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SAS-2 spec (6Gb/sec) and 10GbE
These are different technologies, but together they put pressure on FC's dominant position in storage networking. At 10Gb, Ethernet becomes more of a storage play because it boosts iSCSI's performance. And the serial-attached SCSI (SAS-2) standard will fortify that interface as "enterprise class" in 2009, largely because of its 6Gb/sec capabilities.

That means SAS should start to challenge FC for high-performance disk drives. Analysts say 6Gb/sec SAS will eventually become the new enterprise storage drive standard. "It's going to be the first time that this serial-attached SCSI interface is faster than FC," says John Rydning, research director for hard disk drives at Framingham, MA-based IDC. "We've seen a pretty rapid adoption for internal storage, and now it's going to get the attention for external storage," he says.

Doubling from its current 3Gb/sec bandwidth, 6Gb/sec SAS enables solid-state disk (SSD) adoption and compatibility with the SATA connection. In October, LSI Corp. brought out what it calls the industry's first 6Gb/sec SAS-to-SATA bridge cards and 16-port SAS storage processors.

Marty Czekalski, senior staff program manager at Seagate Technology and VP of the SCSI Trade Association board of directors, says 6Gb/sec SAS will start shipping in systems to customers about halfway through 2009.

"You're still going

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to have FC SANs between servers and external storage systems, but you will start to see 6Gb/sec SAS drives used on the back side of those controllers. They will replace the FC drives on the back side over time," notes Czekalski. Less cabling, doubled transfer rates, improved link utilization and rack-to-rack distances are among the advantages 6Gb/sec SAS users can expect, he says. "And 6Gb/sec SAS is a great connection for SSDs," he adds, because users can get 6Gb/sec per link, low latency and high aggregate performance.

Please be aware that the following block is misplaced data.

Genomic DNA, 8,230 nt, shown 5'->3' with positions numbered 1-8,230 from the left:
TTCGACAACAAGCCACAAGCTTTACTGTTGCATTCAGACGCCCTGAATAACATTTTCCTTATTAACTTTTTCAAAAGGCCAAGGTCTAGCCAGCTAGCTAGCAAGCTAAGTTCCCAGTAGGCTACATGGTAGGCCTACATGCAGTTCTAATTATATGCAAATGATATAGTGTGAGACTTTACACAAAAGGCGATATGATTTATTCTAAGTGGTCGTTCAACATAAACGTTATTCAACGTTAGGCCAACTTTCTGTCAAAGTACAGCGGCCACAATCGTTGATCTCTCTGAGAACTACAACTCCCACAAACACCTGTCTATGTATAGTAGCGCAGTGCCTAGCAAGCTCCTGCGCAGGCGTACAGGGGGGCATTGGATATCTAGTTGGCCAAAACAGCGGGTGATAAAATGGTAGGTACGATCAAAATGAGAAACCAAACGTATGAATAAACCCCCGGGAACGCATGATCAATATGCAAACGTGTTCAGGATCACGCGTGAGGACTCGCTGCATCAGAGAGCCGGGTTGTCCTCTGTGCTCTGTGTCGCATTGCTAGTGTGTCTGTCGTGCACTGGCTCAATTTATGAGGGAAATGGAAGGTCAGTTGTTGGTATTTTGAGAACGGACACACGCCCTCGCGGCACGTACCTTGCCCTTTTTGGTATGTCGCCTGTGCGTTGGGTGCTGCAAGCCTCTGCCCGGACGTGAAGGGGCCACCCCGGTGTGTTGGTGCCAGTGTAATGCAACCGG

Brad Booth, president and chairman of the board of the Ethernet Alliance, says Ethernet has progressed from a technology that would carry only LAN traffic to "a unified fabric ... iSCSI, NAS, FCoE all rely on the Ethernet," he says. Booth, who's also senior principal engineer in the office of the CTO at AMCC, says the advent of electronic dispersion compensation (EDC), used in optical and backplane platforms as a means to compensate for some of the impairments in the transmission medium, is among the most recent developments giving 10GbE technology a boost.

The biggest obstacle for 10Gb remains price, but industry analysts agree that the price of 10Gb in 2009 will drop as the technology matures. In addition, SFP+, a new optical form factor, will permit greater port density and lower the price per port.

This was first published in December 2008

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